Mercedes-AMG GT, A Star Is Born
“Anyone can put on a pair of standard off-the-peg jeans, ‘you’re doing nothing wrong, but nothing right, either.’ But anyone that consciously opts for something special, ‘has made a conscious decision.’”
Wait, did we pick up a quote from a different book?
(German / English) No. Up and coming Austrian fashion designer Roshi Porkar’s (below) remark about jeans which close out this book do apply inasmuch as they speak to a bigger issue that should very much be on the mind of a prospective AMG GT buyer: “The question is whether you attach importance to design, quality, performance and exclusivity.”
Cars in this segment and at this level are expensive enough to not be frivolous purchases. You don’t buy an AMG GT because it’s the only model in your color of choice on the lot. You buy it because its designers’ and engineers’ philosophy resonates with you—and that is what this book is trying to convey. And you don’t buy this book, never mind that it is cheap enough to be an impulse buy, for its technical minutia or neutral reporting or sweeping insights into this car’s place in the automotive universe but because you want to feast your eyes on interesting photos of an interesting car and also, and particularly, to get a whiff of that “secret handshake” aura that surrounds the fraternity of AMG owners who really do get special perks from the company. This latter cannot be brushed aside as mere AMG PR hype because it is a notion expounded in a chapter contributed by a perfectly respectable motoring journalist, Jason Cammisa, Senior Features Editor at Motor Trend since June 2015 and before that Senior Editor at Road & Track and Automobile magazines. He also does freelance work which is probably how he got this book gig. A memorable quote: “[The GT] is the car that all AMG drivers should aspire to own—should it not already be in their garage.” This, then, is the primary audience for this book.
If you are a devotee of the Porsche 911 or Audi R8 and look to this book to validate the righteousness of your choice, you’ll not find any objective parameters. Much of the writing here is from AMG and M-B folk, and the only comparisons they allow is to other in-house product such as the SLR McLaren and AMG SLS. More importantly, the opening salvo, fired by Adam Baumgaertner, sets forth that the whole Gran Turismo idiom—“. . . a weighty, up-market four- or 2+2-seater cruiser in an elegant sport car outfit”—is so far removed from the original meaning of the term and as put into practice by M-Bs of old (such as the SSLK that in Caracciola’s hand won the 1931 Mille Miglia, and at the highest speed yet) as to be “almost insulting.” The new AMG GT, on the other hand, gets it right, and more right than the AMG SLS which is a quite an admission.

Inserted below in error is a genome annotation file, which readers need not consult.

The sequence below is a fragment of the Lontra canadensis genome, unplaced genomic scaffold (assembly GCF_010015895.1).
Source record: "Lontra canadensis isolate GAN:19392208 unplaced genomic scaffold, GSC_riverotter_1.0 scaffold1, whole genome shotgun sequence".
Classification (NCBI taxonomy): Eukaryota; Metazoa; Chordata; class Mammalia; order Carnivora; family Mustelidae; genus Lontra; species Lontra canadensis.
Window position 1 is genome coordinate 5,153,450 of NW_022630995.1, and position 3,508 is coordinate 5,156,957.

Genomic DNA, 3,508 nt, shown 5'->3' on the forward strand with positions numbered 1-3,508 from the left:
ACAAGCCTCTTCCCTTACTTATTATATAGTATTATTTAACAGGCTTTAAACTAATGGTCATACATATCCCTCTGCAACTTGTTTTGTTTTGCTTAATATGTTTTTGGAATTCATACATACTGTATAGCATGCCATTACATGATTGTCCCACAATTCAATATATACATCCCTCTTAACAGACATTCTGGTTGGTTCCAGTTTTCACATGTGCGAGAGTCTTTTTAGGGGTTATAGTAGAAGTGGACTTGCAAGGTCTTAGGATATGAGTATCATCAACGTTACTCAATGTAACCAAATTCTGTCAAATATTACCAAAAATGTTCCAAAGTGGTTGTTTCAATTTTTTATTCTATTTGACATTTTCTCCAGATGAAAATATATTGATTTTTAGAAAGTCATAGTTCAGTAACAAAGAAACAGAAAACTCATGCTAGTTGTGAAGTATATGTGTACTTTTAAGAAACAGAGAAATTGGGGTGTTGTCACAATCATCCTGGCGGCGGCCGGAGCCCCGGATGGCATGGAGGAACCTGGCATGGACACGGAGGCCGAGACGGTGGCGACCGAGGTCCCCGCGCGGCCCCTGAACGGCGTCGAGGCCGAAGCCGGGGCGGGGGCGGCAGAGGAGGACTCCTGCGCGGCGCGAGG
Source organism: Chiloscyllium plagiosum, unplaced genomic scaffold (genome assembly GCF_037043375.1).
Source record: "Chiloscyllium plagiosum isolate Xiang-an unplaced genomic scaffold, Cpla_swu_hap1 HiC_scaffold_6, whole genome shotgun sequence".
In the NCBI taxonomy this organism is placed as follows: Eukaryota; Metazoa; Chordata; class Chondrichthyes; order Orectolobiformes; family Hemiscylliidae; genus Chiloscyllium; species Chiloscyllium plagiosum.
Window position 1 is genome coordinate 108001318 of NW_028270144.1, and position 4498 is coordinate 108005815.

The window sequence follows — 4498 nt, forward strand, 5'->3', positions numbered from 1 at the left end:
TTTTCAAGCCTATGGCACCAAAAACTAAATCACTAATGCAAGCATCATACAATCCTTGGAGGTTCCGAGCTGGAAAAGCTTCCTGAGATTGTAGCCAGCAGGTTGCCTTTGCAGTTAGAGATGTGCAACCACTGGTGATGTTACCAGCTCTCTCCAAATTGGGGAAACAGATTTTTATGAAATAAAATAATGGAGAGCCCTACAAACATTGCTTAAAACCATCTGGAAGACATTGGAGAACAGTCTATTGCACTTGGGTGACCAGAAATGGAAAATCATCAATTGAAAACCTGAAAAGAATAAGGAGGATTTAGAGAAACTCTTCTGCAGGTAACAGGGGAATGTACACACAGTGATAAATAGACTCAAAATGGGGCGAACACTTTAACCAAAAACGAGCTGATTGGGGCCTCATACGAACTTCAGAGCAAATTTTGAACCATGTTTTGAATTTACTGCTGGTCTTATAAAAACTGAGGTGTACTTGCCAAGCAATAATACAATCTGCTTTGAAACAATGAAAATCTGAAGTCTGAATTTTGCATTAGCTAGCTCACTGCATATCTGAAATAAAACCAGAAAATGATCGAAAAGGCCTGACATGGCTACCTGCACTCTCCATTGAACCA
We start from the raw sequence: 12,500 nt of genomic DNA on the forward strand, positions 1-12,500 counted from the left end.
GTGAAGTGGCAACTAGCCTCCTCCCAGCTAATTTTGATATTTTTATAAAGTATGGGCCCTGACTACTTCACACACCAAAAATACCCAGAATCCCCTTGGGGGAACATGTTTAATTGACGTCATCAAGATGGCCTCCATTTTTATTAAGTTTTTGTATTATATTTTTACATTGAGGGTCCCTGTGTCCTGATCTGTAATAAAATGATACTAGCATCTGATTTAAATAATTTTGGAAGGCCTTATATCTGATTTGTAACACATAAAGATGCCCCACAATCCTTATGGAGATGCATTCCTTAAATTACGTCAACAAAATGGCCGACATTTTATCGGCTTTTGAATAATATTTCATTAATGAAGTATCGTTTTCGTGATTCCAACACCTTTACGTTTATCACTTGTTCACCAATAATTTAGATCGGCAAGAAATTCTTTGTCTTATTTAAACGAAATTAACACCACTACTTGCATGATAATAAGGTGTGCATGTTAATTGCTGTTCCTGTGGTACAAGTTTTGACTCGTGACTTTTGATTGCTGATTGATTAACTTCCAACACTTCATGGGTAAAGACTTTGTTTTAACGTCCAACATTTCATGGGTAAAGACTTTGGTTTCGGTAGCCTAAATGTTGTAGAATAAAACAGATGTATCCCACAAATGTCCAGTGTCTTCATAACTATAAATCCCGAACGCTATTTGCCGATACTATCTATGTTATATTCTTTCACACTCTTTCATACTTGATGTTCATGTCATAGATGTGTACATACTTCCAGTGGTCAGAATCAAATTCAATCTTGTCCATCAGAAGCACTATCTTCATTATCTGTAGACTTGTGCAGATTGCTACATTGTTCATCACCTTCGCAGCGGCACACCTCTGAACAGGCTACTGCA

Beginning with a quick recap of the 1931 Mille and the requirement for “a very specific type of vehicle” the story quickly skips to the racing roots of AMG and a 1971–2014 timeline (the year of the AMG GT’s launch) of the firm. The GT is only the second complete car entirely developed by AMG and the book presents the milestones of its development, accompanied by interviews with AMG CEO Tobias Moers and M-B design chief Gorden Wagener.
A great many photos here are from the 7000-km test drive in Western Europe conducted in 2013 with several production cars. Photos of this drive and the heavily camouflaged cars did make it into the motoring press in late 2014 but readers with an eye for detail will observe that the cars shown here have some of the camo removed. Also covers the GT3 racing variant.
While the text is vague on this, there are also photos of some of the ca. 100 prototype cars (look for different grille, intake, headlamp treatments etc.) that some 50 test engineers wrung out over hundreds of thousands of miles all over the globe. This goal of putting a zero-fault product into customers’ hands demonstrates just how serious AMG, and M-B take this model. No matter where you stand in the AMG GT vs. Porsche 911 debate (doomed to be as meaningless and circuitous as any such comparos), the book is a fine testament to the people who put their soul into making a memorable, distinctive, and distinguished Grand Touring car for discriminating buyers.
As all books in this vein by this publisher and this lead photographer/writer, the GT book is bristling with strong design elements, top-notch production, and intense photography.
Copyright 2016, Sabu Advani (speedreaders.info)